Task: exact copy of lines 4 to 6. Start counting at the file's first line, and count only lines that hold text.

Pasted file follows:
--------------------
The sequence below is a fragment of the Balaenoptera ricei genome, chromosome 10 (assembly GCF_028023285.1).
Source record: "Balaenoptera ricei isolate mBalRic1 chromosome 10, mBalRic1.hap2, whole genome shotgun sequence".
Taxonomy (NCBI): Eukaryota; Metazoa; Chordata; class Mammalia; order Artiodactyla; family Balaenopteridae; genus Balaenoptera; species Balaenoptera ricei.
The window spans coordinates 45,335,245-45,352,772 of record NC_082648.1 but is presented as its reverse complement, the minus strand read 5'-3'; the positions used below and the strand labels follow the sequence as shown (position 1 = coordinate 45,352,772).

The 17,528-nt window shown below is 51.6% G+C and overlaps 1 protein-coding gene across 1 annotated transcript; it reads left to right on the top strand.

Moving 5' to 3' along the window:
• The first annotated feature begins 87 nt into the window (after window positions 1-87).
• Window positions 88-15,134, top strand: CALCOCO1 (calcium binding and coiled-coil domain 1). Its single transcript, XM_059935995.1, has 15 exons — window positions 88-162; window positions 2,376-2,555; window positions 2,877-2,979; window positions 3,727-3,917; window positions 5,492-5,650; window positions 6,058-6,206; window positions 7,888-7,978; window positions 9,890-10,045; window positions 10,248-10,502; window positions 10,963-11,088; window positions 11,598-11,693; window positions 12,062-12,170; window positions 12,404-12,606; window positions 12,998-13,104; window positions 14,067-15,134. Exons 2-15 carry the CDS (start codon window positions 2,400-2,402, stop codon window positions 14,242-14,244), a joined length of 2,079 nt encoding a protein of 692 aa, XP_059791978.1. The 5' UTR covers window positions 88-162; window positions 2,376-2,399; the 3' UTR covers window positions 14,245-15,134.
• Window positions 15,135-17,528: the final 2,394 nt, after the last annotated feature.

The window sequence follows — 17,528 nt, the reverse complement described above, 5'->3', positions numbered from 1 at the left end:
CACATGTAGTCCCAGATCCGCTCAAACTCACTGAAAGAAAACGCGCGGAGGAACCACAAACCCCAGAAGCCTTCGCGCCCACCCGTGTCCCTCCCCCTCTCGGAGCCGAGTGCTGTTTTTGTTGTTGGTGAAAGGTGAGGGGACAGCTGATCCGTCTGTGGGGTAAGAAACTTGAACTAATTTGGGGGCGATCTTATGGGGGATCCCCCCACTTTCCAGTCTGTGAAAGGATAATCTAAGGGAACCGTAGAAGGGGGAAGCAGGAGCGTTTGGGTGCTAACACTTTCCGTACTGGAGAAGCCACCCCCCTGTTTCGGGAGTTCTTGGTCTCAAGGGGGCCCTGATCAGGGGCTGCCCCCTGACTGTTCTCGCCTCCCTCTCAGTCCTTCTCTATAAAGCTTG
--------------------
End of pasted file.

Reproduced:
The window spans coordinates 45,335,245-45,352,772 of record NC_082648.1 but is presented as its reverse complement, the minus strand read 5'-3'; the positions used below and the strand labels follow the sequence as shown (position 1 = coordinate 45,352,772).

The 17,528-nt window shown below is 51.6% G+C and overlaps 1 protein-coding gene across 1 annotated transcript; it reads left to right on the top strand.

Moving 5' to 3' along the window: